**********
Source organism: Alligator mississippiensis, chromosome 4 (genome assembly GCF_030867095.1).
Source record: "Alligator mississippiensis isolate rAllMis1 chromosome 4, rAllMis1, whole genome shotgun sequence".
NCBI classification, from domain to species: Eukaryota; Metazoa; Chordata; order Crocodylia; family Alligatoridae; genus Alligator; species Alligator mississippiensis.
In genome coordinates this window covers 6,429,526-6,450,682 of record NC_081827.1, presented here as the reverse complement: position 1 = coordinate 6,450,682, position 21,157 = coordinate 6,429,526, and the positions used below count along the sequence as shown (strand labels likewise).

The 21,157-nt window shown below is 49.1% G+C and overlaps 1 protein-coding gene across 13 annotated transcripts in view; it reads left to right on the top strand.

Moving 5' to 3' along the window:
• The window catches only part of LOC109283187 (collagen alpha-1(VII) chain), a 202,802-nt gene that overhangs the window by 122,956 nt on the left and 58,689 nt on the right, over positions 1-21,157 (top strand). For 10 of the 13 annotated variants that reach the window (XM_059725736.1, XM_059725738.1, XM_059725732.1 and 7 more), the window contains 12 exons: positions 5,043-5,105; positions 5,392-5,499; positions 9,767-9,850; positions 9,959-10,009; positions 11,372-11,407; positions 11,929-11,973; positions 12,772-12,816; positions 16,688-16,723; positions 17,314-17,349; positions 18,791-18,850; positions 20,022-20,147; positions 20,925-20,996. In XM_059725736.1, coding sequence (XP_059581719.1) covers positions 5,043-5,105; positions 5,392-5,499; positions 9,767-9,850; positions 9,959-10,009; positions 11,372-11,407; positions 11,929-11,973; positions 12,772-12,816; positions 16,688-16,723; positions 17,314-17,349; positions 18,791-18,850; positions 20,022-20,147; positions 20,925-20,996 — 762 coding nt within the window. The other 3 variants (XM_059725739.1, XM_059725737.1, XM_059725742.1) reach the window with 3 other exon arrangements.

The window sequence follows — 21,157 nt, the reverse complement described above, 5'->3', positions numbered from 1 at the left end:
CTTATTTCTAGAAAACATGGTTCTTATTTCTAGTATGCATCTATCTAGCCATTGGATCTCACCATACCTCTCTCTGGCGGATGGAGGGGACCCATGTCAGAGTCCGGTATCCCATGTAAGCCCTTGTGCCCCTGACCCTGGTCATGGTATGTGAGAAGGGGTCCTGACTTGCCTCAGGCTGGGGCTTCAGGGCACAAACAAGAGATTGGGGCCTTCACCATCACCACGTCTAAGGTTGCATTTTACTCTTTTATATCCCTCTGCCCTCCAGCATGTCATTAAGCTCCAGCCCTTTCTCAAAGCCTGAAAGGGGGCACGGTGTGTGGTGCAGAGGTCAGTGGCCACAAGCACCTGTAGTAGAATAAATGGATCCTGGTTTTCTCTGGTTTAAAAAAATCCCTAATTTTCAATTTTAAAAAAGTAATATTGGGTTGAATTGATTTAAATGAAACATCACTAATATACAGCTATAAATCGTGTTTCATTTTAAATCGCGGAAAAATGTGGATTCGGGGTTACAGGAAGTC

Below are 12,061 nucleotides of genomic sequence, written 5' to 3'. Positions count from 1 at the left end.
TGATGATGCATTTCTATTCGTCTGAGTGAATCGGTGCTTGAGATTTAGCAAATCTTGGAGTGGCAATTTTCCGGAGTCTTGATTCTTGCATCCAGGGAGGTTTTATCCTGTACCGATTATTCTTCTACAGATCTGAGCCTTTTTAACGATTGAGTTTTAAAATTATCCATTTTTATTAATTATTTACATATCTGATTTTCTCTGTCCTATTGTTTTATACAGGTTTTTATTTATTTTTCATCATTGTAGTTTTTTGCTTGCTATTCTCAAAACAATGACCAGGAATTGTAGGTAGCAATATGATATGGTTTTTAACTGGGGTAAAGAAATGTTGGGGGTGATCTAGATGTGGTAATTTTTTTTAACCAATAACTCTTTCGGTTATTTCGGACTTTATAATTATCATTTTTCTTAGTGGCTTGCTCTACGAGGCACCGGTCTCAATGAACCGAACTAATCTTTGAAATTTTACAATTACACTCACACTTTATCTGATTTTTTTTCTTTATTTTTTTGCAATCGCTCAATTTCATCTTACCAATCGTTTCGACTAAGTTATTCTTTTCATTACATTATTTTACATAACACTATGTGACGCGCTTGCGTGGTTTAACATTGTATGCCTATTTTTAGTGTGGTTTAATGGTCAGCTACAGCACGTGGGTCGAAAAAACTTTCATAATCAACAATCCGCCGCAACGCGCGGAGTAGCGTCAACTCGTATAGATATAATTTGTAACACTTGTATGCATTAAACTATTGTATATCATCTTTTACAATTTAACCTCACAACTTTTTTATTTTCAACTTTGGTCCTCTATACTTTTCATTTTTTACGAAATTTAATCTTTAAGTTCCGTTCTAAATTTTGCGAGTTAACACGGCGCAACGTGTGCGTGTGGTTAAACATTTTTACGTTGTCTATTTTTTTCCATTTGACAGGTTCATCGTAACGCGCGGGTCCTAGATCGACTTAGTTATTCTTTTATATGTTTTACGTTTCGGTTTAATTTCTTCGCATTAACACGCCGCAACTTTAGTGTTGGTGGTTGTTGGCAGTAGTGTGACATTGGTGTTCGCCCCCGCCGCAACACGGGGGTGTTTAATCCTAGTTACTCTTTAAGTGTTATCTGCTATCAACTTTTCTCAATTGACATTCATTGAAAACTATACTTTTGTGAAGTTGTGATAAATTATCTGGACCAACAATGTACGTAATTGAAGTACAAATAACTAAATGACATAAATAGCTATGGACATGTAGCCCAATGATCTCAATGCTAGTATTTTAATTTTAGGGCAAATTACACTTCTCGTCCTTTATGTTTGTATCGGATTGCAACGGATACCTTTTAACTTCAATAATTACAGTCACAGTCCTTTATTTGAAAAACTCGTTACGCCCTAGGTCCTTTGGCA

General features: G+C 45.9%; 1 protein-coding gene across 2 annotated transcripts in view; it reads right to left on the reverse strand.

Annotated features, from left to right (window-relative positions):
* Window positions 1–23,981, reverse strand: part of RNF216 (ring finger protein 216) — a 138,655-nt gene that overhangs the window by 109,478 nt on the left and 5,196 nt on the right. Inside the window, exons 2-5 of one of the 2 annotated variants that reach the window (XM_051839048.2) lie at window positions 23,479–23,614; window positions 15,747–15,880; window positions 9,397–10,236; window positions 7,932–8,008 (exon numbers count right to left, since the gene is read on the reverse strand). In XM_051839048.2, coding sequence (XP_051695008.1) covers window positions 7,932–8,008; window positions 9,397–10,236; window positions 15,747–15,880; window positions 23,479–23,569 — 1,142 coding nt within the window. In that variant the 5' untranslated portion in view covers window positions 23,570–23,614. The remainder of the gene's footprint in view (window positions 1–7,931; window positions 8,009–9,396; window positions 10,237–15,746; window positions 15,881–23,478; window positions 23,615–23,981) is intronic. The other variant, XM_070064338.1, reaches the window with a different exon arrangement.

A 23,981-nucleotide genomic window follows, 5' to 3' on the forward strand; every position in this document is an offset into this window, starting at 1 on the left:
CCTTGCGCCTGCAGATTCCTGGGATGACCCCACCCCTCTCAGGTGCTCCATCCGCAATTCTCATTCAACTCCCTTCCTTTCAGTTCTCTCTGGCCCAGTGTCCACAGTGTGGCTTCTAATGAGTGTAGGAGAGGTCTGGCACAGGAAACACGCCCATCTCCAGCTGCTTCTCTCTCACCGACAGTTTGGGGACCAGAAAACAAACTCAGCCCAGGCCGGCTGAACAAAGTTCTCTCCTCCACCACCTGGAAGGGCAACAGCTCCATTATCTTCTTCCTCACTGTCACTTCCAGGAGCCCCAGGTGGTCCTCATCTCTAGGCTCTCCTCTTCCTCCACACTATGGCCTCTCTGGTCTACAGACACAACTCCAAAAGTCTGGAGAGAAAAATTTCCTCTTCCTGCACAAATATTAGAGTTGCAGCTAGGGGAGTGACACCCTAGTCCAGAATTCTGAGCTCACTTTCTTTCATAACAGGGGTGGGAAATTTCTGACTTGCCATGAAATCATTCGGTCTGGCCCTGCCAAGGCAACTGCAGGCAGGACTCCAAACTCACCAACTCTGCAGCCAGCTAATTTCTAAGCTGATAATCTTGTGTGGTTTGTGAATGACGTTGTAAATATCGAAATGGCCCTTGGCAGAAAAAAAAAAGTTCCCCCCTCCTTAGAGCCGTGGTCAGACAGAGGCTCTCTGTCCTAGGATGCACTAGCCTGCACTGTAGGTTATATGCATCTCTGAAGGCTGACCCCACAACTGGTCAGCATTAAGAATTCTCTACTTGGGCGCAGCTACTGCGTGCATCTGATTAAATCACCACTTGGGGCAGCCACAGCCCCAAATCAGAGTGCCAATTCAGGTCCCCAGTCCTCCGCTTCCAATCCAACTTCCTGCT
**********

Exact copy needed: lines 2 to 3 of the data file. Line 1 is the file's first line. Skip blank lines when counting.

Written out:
Source record: "Alligator mississippiensis isolate rAllMis1 chromosome 4, rAllMis1, whole genome shotgun sequence".
NCBI classification, from domain to species: Eukaryota; Metazoa; Chordata; order Crocodylia; family Alligatoridae; genus Alligator; species Alligator mississippiensis.